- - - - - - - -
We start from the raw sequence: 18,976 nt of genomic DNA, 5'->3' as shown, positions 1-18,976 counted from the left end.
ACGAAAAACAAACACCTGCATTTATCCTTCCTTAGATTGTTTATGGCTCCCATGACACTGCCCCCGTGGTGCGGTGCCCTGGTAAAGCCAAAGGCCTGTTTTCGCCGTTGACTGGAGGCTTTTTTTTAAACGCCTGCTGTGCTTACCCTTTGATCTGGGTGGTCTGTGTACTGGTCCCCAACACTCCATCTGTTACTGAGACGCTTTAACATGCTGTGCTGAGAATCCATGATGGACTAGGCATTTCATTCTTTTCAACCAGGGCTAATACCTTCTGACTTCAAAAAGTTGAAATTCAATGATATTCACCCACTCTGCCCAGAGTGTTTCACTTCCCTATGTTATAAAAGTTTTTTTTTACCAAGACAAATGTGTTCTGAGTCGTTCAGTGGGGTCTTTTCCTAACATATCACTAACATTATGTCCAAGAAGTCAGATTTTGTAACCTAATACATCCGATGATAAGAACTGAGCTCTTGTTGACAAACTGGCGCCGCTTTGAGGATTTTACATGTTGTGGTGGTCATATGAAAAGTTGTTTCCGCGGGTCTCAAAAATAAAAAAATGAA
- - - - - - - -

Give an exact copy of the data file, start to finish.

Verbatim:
We start from the raw sequence: 18,976 nt of genomic DNA, 5'->3' as shown, positions 1-18,976 counted from the left end.
ACGAAAAACAAACACCTGCATTTATCCTTCCTTAGATTGTTTATGGCTCCCATGACACTGCCCCCGTGGTGCGGTGCCCTGGTAAAGCCAAAGGCCTGTTTTCGCCGTTGACTGGAGGCTTTTTTTTAAACGCCTGCTGTGCTTACCCTTTGATCTGGGTGGTCTGTGTACTGGTCCCCAACACTCCATCTGTTACTGAGACGCTTTAACATGCTGTGCTGAGAATCCATGATGGACTAGGCATTTCATTCTTTTCAACCAGGGCTAATACCTTCTGACTTCAAAAAGTTGAAATTCAATGATATTCACCCACTCTGCCCAGAGTGTTTCACTTCCCTATGTTATAAAAGTTTTTTTTTACCAAGACAAATGTGTTCTGAGTCGTTCAGTGGGGTCTTTTCCTAACATATCACTAACATTATGTCCAAGAAGTCAGATTTTGTAACCTAATACATCCGATGATAAGAACTGAGCTCTTGTTGACAAACTGGCGCCGCTTTGAGGATTTTACATGTTGTGGTGGTCATATGAAAAGTTGTTTCCGCGGGTCTCAAAAATAAAAAAATGAA